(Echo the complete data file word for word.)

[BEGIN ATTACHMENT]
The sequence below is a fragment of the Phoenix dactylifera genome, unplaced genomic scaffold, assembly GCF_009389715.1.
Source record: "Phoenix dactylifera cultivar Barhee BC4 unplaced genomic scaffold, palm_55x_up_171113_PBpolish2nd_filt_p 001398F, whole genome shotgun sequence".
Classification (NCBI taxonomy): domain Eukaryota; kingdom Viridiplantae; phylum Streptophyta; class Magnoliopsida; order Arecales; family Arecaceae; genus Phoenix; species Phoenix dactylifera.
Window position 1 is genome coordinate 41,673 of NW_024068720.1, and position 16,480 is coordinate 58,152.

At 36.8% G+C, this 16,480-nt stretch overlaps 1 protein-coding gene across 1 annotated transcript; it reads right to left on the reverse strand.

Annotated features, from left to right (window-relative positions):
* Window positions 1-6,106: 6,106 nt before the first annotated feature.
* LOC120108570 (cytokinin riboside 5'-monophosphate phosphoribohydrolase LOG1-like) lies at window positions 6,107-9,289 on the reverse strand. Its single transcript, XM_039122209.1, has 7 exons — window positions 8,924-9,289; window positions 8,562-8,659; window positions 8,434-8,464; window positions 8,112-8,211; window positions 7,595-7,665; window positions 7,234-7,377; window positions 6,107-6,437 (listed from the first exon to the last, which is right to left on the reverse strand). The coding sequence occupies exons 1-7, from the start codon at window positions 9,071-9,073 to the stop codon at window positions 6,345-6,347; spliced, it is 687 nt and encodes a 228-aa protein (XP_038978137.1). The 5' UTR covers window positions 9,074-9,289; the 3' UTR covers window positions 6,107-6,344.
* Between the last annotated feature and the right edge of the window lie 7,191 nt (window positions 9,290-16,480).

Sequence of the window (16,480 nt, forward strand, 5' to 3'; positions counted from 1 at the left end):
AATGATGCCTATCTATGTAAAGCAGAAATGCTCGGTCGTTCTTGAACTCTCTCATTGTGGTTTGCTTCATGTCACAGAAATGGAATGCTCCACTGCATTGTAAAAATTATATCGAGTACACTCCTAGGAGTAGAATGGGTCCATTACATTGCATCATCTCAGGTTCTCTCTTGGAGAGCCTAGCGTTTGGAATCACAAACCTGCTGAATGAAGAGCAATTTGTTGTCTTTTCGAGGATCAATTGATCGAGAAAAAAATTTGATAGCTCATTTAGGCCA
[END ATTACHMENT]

The sequence below is a fragment of the Phoenix dactylifera genome, unplaced genomic scaffold, assembly GCF_009389715.1.
Source record: "Phoenix dactylifera cultivar Barhee BC4 unplaced genomic scaffold, palm_55x_up_171113_PBpolish2nd_filt_p 001398F, whole genome shotgun sequence".
Classification (NCBI taxonomy): domain Eukaryota; kingdom Viridiplantae; phylum Streptophyta; class Magnoliopsida; order Arecales; family Arecaceae; genus Phoenix; species Phoenix dactylifera.
Window position 1 is genome coordinate 41,673 of NW_024068720.1, and position 16,480 is coordinate 58,152.

At 36.8% G+C, this 16,480-nt stretch overlaps 1 protein-coding gene across 1 annotated transcript; it reads right to left on the reverse strand.

Annotated features, from left to right (window-relative positions):
* Window positions 1-6,106: 6,106 nt before the first annotated feature.
* LOC120108570 (cytokinin riboside 5'-monophosphate phosphoribohydrolase LOG1-like) lies at window positions 6,107-9,289 on the reverse strand. Its single transcript, XM_039122209.1, has 7 exons — window positions 8,924-9,289; window positions 8,562-8,659; window positions 8,434-8,464; window positions 8,112-8,211; window positions 7,595-7,665; window positions 7,234-7,377; window positions 6,107-6,437 (listed from the first exon to the last, which is right to left on the reverse strand). The coding sequence occupies exons 1-7, from the start codon at window positions 9,071-9,073 to the stop codon at window positions 6,345-6,347; spliced, it is 687 nt and encodes a 228-aa protein (XP_038978137.1). The 5' UTR covers window positions 9,074-9,289; the 3' UTR covers window positions 6,107-6,344.
* Between the last annotated feature and the right edge of the window lie 7,191 nt (window positions 9,290-16,480).

Sequence of the window (16,480 nt, forward strand, 5' to 3'; positions counted from 1 at the left end):
AATGATGCCTATCTATGTAAAGCAGAAATGCTCGGTCGTTCTTGAACTCTCTCATTGTGGTTTGCTTCATGTCACAGAAATGGAATGCTCCACTGCATTGTAAAAATTATATCGAGTACACTCCTAGGAGTAGAATGGGTCCATTACATTGCATCATCTCAGGTTCTCTCTTGGAGAGCCTAGCGTTTGGAATCACAAACCTGCTGAATGAAGAGCAATTTGTTGTCTTTTCGAGGATCAATTGATCGAGAAAAAAATTTGATAGCTCATTTAGGCCA